22 Facts About Edward Albee


Edward Albee's works are often considered frank examinations of the modern condition.


Edward Albee's adoptive mother, Reed's second wife, Frances, was a socialite.


Edward Albee later based the main character of his 1991 play Three Tall Women on his mother, with whom he had a conflicted relationship.


Edward Albee attended the Rye Country Day School, then the Lawrenceville School in New Jersey, from which he was expelled.


Edward Albee then was sent to Valley Forge Military Academy in Wayne, Pennsylvania, where he was dismissed in less than a year.


Edward Albee enrolled at The Choate School in Wallingford, Connecticut, graduating in 1946.


Edward Albee had attracted theatre attention by having scripted and published nine poems, eleven short stories, essays, a long act play, Schism, and a 500-page novel, The Flesh of Unbelievers in 1946.


Edward Albee moved into New York's Greenwich Village, where he supported himself with odd jobs while learning to write plays.


Primarily in his early plays, Edward Albee's work had various representations of the LGBTQIA community often challenging the image of a heterosexual marriage.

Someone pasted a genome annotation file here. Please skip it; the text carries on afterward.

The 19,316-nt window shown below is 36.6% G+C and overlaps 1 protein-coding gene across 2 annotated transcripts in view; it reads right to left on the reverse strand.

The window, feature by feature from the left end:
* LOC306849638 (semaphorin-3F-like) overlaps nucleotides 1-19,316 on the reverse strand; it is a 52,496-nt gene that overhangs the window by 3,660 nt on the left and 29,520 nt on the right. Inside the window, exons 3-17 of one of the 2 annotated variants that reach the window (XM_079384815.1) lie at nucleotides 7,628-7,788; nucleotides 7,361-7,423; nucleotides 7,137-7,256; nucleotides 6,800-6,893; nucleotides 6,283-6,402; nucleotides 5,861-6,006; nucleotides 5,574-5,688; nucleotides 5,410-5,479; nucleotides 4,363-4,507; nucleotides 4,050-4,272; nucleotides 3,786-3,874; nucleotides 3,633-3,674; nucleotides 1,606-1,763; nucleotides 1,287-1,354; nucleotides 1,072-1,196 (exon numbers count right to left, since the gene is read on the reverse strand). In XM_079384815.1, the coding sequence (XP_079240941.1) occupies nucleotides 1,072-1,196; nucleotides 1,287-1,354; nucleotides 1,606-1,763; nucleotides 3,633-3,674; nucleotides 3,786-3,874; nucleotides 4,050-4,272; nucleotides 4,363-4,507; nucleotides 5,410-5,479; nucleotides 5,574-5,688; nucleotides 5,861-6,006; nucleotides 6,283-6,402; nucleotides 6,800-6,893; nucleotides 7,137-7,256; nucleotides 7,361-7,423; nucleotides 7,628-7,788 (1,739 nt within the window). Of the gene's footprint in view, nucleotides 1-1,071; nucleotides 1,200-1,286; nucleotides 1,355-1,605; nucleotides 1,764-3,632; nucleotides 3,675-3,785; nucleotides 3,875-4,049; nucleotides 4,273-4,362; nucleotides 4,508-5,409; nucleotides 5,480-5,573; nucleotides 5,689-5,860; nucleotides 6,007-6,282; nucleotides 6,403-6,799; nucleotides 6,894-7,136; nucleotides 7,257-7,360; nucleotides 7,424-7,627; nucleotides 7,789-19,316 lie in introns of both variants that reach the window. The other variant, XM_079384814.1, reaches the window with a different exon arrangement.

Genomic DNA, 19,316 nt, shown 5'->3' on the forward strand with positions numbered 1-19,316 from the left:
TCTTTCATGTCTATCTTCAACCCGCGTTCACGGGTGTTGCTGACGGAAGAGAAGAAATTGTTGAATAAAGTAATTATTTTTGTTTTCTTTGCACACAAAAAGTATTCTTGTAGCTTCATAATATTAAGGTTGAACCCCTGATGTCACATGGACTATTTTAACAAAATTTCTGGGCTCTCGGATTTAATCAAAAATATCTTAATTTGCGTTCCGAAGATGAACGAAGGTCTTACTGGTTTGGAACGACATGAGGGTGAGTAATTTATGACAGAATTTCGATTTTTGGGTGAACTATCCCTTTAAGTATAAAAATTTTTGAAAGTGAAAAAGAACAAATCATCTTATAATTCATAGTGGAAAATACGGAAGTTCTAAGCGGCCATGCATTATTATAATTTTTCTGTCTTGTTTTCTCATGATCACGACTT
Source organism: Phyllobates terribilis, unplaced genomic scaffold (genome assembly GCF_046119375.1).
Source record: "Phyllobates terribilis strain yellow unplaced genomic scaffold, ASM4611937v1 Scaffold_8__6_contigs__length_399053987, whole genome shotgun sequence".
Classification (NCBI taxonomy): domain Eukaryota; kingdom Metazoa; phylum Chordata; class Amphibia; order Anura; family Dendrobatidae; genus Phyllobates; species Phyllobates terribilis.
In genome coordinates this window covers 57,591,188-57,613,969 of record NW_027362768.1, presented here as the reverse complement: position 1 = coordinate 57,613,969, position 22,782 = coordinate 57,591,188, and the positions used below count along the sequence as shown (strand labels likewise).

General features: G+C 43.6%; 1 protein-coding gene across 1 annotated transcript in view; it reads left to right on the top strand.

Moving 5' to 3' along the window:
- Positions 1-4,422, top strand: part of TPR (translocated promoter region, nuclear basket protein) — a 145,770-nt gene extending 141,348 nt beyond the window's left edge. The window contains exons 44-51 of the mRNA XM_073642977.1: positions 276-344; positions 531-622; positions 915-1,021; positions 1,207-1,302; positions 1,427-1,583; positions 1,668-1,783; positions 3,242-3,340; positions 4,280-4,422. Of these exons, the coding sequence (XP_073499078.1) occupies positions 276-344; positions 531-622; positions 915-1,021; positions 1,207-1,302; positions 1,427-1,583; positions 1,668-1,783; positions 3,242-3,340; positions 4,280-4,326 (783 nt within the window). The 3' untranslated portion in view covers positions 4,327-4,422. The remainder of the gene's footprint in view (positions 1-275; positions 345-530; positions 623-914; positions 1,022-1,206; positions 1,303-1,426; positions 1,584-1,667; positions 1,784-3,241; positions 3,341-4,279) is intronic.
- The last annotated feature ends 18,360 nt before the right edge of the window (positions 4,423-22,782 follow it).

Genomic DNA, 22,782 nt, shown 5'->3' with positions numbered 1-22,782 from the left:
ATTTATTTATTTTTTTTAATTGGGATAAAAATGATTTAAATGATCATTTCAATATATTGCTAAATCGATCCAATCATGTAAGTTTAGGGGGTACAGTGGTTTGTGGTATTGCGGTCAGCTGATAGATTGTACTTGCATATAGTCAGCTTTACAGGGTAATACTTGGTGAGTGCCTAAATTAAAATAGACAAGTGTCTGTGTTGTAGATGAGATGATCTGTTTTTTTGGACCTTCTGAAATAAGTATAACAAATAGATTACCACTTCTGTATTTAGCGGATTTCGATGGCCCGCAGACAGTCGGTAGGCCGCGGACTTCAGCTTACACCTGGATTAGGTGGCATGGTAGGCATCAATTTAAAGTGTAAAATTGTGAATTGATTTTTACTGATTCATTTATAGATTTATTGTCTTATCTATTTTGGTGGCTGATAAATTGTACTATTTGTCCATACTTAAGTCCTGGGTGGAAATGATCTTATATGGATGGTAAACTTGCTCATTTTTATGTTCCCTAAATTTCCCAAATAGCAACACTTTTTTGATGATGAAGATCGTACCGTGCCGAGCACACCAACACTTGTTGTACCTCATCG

Edward Albee served as a distinguished professor at the University of Houston, where he taught playwriting.


Edward Albee's plays are published by Dramatists Play Service and Samuel French, Inc.


Edward Albee was elected a Fellow of the American Academy of Arts and Sciences in 1972.


In 1985, Edward Albee was inducted into the American Theatre Hall of Fame.


Edward Albee received a Special Tony Award for Lifetime Achievement ; the gold medal in Drama from the American Academy and Institute of Arts and Letters ; as well as the Kennedy Center Honors and the National Medal of Arts.


In 2009, Edward Albee received honorary degree from the Bulgarian National Academy of Theater and Film Arts, a member of the Global Alliance of Theater Schools.


Edward Albee was gay and stated that he first knew he was gay at age 12 and a half.


Edward Albee dated Muir's sister, Delphine, and escorted her to her coming-out party.


Edward Albee had a relationship of several years with playwright Terrence McNally during the 1950s.


Edward Albee died at his home in Montauk, New York on September 16,2016, aged 88.


Edward Albee lived in a 6,000-square-foot loft that was a former cheese warehouse in New York's Tribeca neighborhood.


At the time of his death Edward Albee held an expansive collection of fine art, utilitarian works and sculptures.


Edward Albee was especially interested in artworks created by indigenous cultures in Africa and Oceania.